With the windows blacked out in her Washington, D.C., office for the second straight day, Jodi Cobb was hunkered down at her computer, editing photos as one last snowstorm had its way with the city outside.
To get the color and composition just right, Cobb likes to eliminate all outside light. The storm was underperforming, but it was enough to warrant sustained screen time in her personal cave.
“You can tell I haven’t been talking to people very much,” she said, noticeably acclimating to the back and forth of our phone conversation. “You’re the first person I’ve spoken to today. Maybe yesterday, too.”
Cobb was one of the first female photographers on staff at National Geographic, where she worked for about four decades. The magazine has only had four female staff photographers in its 125-plus year history. She’s currently two years into the editing process of a book project that will feature the best of her work from over the years.
Cobb will give a presentation called Stranger in a Strange Land, at the Mondavi Center in Davis on April 26, 2017. Similar to the book she’s currently working on, the talk is billed as a “whirlwind retrospective” of her 40-year career, which she spent exploring and photographing societies largely hidden from rest of the world.
Cobb’s stories are immersive. She trims away at the outwardly visible trappings of a culture and offers up intimate glimpses of the people who make it up.
“I’m less interested in photography as a form of self-expression,” she said. “I’ve always wanted to be sort of an interpreter of the human condition.”
Cobb attributes this to her childhood growing up as an American abroad in Iran, even if she didn’t know it was shaping her at the time.
“My childhood was spent trying to understand a culture that was very foreign to me,” she said. “My talk is called Stranger in a Strange Land because that’s how I’ve felt my entire life.”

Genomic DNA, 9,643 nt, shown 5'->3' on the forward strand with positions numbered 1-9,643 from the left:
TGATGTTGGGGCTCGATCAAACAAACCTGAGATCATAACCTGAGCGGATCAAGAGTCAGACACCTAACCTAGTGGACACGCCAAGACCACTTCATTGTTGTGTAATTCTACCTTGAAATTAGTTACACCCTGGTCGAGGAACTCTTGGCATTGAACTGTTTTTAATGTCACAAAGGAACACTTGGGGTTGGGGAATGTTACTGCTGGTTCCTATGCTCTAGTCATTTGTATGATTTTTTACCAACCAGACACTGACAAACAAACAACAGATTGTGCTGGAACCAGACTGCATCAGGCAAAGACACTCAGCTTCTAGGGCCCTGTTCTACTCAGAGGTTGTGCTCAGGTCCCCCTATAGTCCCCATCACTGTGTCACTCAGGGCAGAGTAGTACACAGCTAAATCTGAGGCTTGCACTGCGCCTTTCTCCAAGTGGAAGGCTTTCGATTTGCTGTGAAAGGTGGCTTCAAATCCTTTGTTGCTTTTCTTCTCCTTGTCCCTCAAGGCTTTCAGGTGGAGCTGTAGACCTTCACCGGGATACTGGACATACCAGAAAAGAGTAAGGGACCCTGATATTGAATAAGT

When her family moved back to the United States as she entered high school, she realized she was constantly recounting stories from her childhood spent abroad. That led her to journalism school at the University of Missouri, where she didn’t take a photography class until her final semester. She took a liking to the class, so her dad bought her a Nikon as a graduation gift. In short order, she returned to school for a master’s in photography.
As she took her first jobs out of college, Cobb dreamed of landing somewhere like Rolling Stone, which was young and culturally tuned in to her generation. National Geographic—which she respected, but described as being somewhat stodgy at the time—later assigned her a trial job in the Owens Valley of California. Her task was to capture seven photos that would be featured in someone else’s piece, but she ended up with a 30-page spread. And like that, her sprawling career was in motion.
Cobb has photographed everything from geishas in Japan to Bedouin women in Saudi Arabia, as well as documented the tragedy of human trafficking in one of National Geographic’s most popular online pieces ever, “21st Century Slaves,” a story that was published before human trafficking began receiving the widespread attention it does today.
Over time, Cobb found that she was particularly drawn to global social issues and cultural traditions, particularly those pertaining to women. She’s fascinated by the ways in which isolated cultures form their customs, and the ways in which we process them from the outside.